Prothonotary Warbler

Prothonotary Warbler

Sunday, 10 August 2014

Backyard wildlife......more but different!

Many people have relatively well-manicured, even relatively sterile lawns. Not us! The less grass to cut, the better, and so a lot of it has been put into trees and gardens. The latter may be of the veggie type or the ornamental flower type or even the wildflower/tallgrass prairie type. It is amazing what one can get into a small space!

And that leads to a wonderful diversity of fauna making use of it. Some of the interesting critters you may have already seen on previous blog posts. But there is often something new popping into view.

The Echinacea in particular attracts a wide diversity of insects. Bees are buzzing around like crazy, as are various fly type pollinators that look like bees.


On the dill, we see the larvae of Black Swallowtail.

Black Swallowtail larva

This guy is still pretty tiny....it has a lot of growing to do before it becomes an adult.

Black Swallowtail adult

I came across another immature katydid recently. This appears to be another of the Fork-tailed Bush Katydid type. It spent some of its time on this Echinacea, but was on its way to a nearby tomato plant.

Fork-tailed Bush Katydid female


One morning, tucked up under some raspberry bushes, was this magnificent moth. It is a Pandorus Sphinx, one of the largest moths of the area. It feeds on wild grape among other things. It looks very fresh, so it may have just emerged from its cocoon in the previous few hours, and was spending the day drying its wings and waiting for nightfall to begin the next chapter in its life.

Pandorus Sphinx

Much smaller than this sphinx moth is a planthopper, looking very much like a small leaf with legs on the move. It isn't much larger than your thumb, and usually gets around by walking on the vegetation, but it can both leap and fly at least for short distances.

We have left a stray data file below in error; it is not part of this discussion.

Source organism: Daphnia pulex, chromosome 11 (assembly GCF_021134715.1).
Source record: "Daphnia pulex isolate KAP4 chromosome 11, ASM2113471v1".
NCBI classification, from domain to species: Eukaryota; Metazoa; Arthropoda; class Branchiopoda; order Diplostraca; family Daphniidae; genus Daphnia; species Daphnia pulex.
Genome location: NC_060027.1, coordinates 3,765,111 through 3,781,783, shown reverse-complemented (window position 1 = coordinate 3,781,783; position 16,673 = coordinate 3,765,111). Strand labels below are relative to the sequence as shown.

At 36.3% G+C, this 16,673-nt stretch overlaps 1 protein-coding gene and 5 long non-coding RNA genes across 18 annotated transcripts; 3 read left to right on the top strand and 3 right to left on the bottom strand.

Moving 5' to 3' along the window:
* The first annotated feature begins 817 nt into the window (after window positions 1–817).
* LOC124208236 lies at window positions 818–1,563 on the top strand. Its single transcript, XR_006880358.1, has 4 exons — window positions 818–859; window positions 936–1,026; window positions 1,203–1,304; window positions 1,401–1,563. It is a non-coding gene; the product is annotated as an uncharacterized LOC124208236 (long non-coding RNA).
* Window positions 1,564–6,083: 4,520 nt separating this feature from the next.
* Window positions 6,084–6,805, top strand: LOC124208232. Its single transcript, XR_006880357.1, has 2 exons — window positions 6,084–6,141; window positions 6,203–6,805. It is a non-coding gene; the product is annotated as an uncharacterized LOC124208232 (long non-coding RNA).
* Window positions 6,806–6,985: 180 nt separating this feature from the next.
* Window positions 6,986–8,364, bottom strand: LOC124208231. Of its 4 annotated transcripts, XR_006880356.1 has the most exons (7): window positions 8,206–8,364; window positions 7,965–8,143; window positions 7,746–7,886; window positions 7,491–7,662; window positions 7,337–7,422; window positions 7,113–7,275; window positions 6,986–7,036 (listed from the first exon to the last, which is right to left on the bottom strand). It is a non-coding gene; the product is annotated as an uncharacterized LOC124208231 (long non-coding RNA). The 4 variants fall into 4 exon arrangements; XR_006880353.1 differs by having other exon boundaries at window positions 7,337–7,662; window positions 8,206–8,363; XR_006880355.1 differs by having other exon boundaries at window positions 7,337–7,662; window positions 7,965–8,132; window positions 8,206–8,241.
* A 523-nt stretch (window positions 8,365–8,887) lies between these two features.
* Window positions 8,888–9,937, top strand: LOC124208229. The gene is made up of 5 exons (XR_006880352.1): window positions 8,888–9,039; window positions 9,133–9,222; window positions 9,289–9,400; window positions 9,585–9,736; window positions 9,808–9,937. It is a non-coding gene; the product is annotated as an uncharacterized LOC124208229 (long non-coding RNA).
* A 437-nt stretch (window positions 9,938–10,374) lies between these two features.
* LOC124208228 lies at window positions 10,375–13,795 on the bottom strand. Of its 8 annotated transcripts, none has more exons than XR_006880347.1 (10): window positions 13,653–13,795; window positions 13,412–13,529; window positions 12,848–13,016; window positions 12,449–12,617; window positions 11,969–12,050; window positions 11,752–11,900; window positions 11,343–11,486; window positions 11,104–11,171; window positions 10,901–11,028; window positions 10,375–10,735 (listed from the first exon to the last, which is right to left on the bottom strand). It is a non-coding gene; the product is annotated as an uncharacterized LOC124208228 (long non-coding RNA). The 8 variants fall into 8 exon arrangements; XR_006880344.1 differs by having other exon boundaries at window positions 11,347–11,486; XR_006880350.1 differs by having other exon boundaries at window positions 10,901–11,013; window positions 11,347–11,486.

Acanalonia conica

On the underside of some cucumber leaves were these tiny Lace bugs, just a few millimetres in body length. They get their name because upon a closer look, part of their body has a delicate lace-like pattern. The adult is on the left and the much smaller nymph is on the right and lower down.

Lace bugs

Attached to a stem that had been cast into a future compost pile was this empty case of a Cicada. There are several kinds of cicada in this range....I am not sure exactly what species this one is. Maybe now I will hear the adult singing/buzzing away in the tree tops on a warm day.
Cicada sp nymphal case

Not a true insect, but a member of the Arachnidae family, are spiders. They aren't the favourite critter to warm up to, but they do catch lots of insects! This Garden Cross Spider had its web stretched across some plants, and had already captured several small insects.
Garden Cross Spider
This Orchard Orb Weaver had its web stretched between a couple of milkweed plants, and likewise had had several feeds of insects that became entrapped. It really is an attractive critter when you get up close to it. Go ahead....take a closer look!

Orchard Orb Weaver
Because we use a lot of composted material in our garden, fungi appear from time to time. The parts that we typically see are just the fruiting bodies of the much larger organism below ground. There, the 'roots' of the fungi (called mycorrhizae) are busily devouring dead plant material. The fruiting body above ground lasts just long enough to have the spores disperse, to enable more of them to find a suitable substrate to live on. This one is, I believe, a type of Coprinus or Inky Cap. Many of them are much larger.....this one's cap is only about 1.3 cm in diameter.

Inky Cap
At the opposite end of the size spectrum, we have our resident bunnies......you will be hearing more about their exploits in life and death in a future post.


American Robins have several broods over the season. I think our local ones are on their third brood already. This recently fledged youngster was hanging out along the pathway through our prairie/forest patch.

 It then hopped up to the fence, and seemed to be interested in the nearby house wren nest box. I'm not sure what was going through its mind!

Just below this spot, a fledged young Song Sparrow was resting, waiting for one of its parents to come by with food.

Song Sparrow fledgling

And above the house late today, this adult Mourning Dove had it own 'aerial view' of the property......perhaps it was getting ready to view the super moon tonight.....or not.


No, we don't have cable or satellite tv.....we only graduated from bunny ears a couple of years ago, but with this set of rooftop aerial, we can get all the channels we 'need'. We can spend more time in the garden or elsewhere observing nature, and we provide a good resting place for birds.....what would they use if we had cable or satellite :-).




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